Twenty-nine states have passed seed preemption laws
With little notice, more than two dozen state legislatures have passed “seed-preemption laws” designed to block counties and cities from adopting their own rules on the use of seeds, including bans on GMOs, according to a list compiled by the American Seed Trade Association. Opponents say that there’s nothing more fundamental than a seed, and that now, in many parts of the country, decisions about what can be grown have been taken out of local control and put solely in the hands of the state.
“This bill should be viewed for what it is — a gag order on public debate,” says Kristina Hubbard, director of advocacy and communications at the Organic Seed Alliance, a national advocacy group, and a resident of Montana, which along with Texas passed a seed-preemption bill this year. “This thinly disguised attack on local democracy can be easily traced to out-of-state, corporate interests that want to quash local autonomy.”
Seed-preemption laws are part of a spate of legislative initiatives by industrial agriculture, including ag-gag laws passed in several states that legally prohibit outsiders from photographing farms, and “right-to-farm” laws that make it easier to snuff out complaints about animal welfare. The seed laws, critics say, are a related thrust meant to protect the interests of agro-chemical companies.
Nearly every seed-preemption law in the country borrows language from a2013 model bill drafted by the American Legislative Exchange Council (ALEC). The council is “a pay-to-play operation where corporations buy a seat and a vote on ‘task forces’ to advance their legislative wish lists,” essentially “voting as equals” with state legislators on bills, according to The Center for Media and Democracy. ALEC’s corporate members include the Koch brothers as well as some of the largest seed-chemical companies — Monsanto, Bayer, and DuPont — which want to make sure GMO bans, like those enacted in Jackson County, Oregon, and Boulder County, Colorado, don’t become a trend.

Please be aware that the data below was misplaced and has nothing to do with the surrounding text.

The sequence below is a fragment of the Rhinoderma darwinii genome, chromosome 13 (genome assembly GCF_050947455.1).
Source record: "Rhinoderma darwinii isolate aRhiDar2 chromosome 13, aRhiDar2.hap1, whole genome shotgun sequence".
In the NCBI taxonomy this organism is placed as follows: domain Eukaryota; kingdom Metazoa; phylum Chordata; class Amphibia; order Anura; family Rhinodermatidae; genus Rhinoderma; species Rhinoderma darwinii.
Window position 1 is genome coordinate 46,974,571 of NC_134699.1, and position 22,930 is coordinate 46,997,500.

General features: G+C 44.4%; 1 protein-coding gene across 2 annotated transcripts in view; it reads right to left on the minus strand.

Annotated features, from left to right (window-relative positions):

Seed-preemption laws have been adopted in 29 states, including Oregon — one of the world’s top five seed-producing regions — California, Iowa, and Colorado, according to the American Seed Trade Association. In some cases, the preemption is explicit, and in others implied and subject to interpretation. In Oregon, the bill was greenlighted in 2014 after Monsanto and Syngenta spent nearly $500,000 fighting a GMO ban in Jackson County. Monsanto, Dow AgroSciences, and Syngenta also spent more than $6.9 million opposing anti-GMO rules in three Hawaiian counties, and thousands more incampaign donations. (These companies are also involved in mergers that, if approved, would create three seed-agrochemical giants.)
Montana and Texas were the latest states to join the seed-preemption club. Farming is the largest industry in Montana, and Texas is the third-largest agricultural state in terms of production, behind California and Iowa.